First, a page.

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Case Bone Handle Knives


According to Joe Culpepper, cattle bone constitutes 98 percent of the total bone sales at Culpepper & Co., with camel and giraffe bone being the remainder. H.L. Holbrook employs stabilized giraffe bone on his hunter in CPM 154 stainless. Overall length: 8.25 inches. (PointSeven image)

Bone handle knives are good to the bone, including some of the latest blades made today.

Bone is one of the earliest materials used on knife handles, becoming a high art during the early and mid-1800s when the factories in Solingen, Germany, and Sheffield, England, were peddling their wares to eager American consumers. When tariffs on the old-world manufacturers were imposed in the waning years of the 19th century, U.S. manufacturers gained a toehold on the domestic pocketknife market, and by the early 1900s were in high gear. Bone was the most prominent and popular handle material in those days—and remains among the most prevalent, if not the most prevalent, to this day.

Many offerings by pocketknife manufacturers are graced with bone scales, and custom knifemakers use it frequently on both fixed blades and folders. BLADE® went inside the knife industry to find out why bone remains such a dominant handle material on today’s knives.

Smooth redbone completes the handle of the Boker Trapperliner. The 3.25-inch blade is 440A stainless steel. Closed length: 4 3/8 inches. MSRP: 7.95. (Boker image)Where’s the Bone?

Most bone used on knives is bovine—that is, from cattle. When you think about how much beef is consumed annually in this country, you have to believe there’s a whole lot of cow bone available. There is. We asked proprietor Joe Culpepper of Culpepper & Co.—a large wholesale supplier and processer of all types of handle materials to both factories and custom artisans—about the importance of bone on his bottom line.

“Cattle bone constitutes 98 percent of our total bone sales, with camel and giraffe being the remainder, ” Joe says. “The overwhelming majority of the cattle bone that we use is from South America, although it is available in nearly every country that has a beef industry.

“We find that cutlers, both factory and custom alike, lean heavily toward browns, ambers, reds, oranges, blacks and other colors that are more conservative. This is probably a bit truer for the custom makers than manufacturers. As for surface texture, we sell a lot of the more traditional jigging patterns that resemble patterns used before World War II. Approximately 60 percent of our sales are to factories, custom knifemakers the other 40 percent.”

Joe Culpepper of Culpepper & Co.—shown inset with his wife and business partner, Kristi—said both factory and custom makers, though more custom than factory, lean heavily toward bone in browns, ambers, reds, oranges, blacks and other more conservative colors. Levi Miller opts for brown jigged bone on his trapper in 52100 carbon blade steel. Approximate closed length: 3 5/8 inches. (PointSeven knife image)Joe indicates he has seen an increase in demand for bone in recent years and, along with it, an jump in prices.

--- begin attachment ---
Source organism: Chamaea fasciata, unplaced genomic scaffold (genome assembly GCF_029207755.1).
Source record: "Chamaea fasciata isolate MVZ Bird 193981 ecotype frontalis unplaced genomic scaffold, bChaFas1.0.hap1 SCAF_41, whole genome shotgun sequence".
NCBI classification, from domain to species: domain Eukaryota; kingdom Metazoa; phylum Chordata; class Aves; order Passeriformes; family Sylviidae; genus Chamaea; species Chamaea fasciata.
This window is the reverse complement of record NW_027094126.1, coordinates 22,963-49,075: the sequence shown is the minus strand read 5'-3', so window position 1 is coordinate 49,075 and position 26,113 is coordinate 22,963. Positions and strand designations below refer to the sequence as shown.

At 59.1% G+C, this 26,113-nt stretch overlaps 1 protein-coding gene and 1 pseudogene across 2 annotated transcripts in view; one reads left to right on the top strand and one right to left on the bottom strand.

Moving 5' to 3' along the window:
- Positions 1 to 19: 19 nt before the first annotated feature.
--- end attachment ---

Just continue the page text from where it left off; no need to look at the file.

“As with anything, costs are always rising. The cost of jigging, polishing and cutting bone is nearly always a product of labor costs, which is somewhat predictable. Coloring is a different story, ” he notes. “All of the dye components have risen exponentially in recent years.

“As far as overhead goes, we have to buy the raw material, have it shipped to our processing plant, treat it, cut it into scales, bleach the scales, sort for characteristics, identify outliers, texture and jig the bone, stack it into vats, color with dye, and test and document a sample before we make the final product available to the industry. There are also hundreds of other smaller processes involved, but these are the major things.”

While jigged bone is the most popular, Joe has seen an uptick in stag or carved bone patterns made to simulate deer antler.

“Most of our varieties of our carved stag bone have seen a rapid increase in popularity in recent years, ” he says. “This is primarily because of the ban and scarcity of genuine stag. To my knowledge, we made the first variety of carved stag bone in the 1980s. It was made based on a Delrin [a type of thermoplastic] sample. Carved stag bone is popular in a variety of colors including amber, green, and various shades of brown and orange.” While smooth bone is still popular, it lags behind the jigged and carved varieties—but it does have the advantage of being laser etched and scrimshawed.

ABS journeyman smith Steven Koster combed through the entire box of bone scales at a Tru-Grit knife show booth to arrive at the nice matched pair of black jigged ones for his English bowie. The blade is Koster’s feather-pattern damascus in 1084 and 15n20 carbon steels. Overall length: 11.5 inches. (PointSeven image) Puma USA opted for smooth white bone on the appropriately named Deadwood Canyon White Bone hunter. The 3.8-inch blade is 440A German stainless. Weight: 4.6 ounces. Overall length: 8 inches. It comes with a leather sheath. The giraffe bone grip of Calvin Robinson’s “Little Bill” slip joint exhibits a two-tone color effect. The 2 5/8-inch blade is Damasteel damascus. Approximate closed length: 3.5 inches. (PointSeven image) Green bone is a traditional favorite and the Remington Bullet 200th anniversary R11035 jackknife employs it along with blades of 440A stainless. Weight: 3.2 ounces. Closed length: 3.5 inches. Made in a limited edition of 5,000, it has an MSRP of $115.99. (Bear & Son image)


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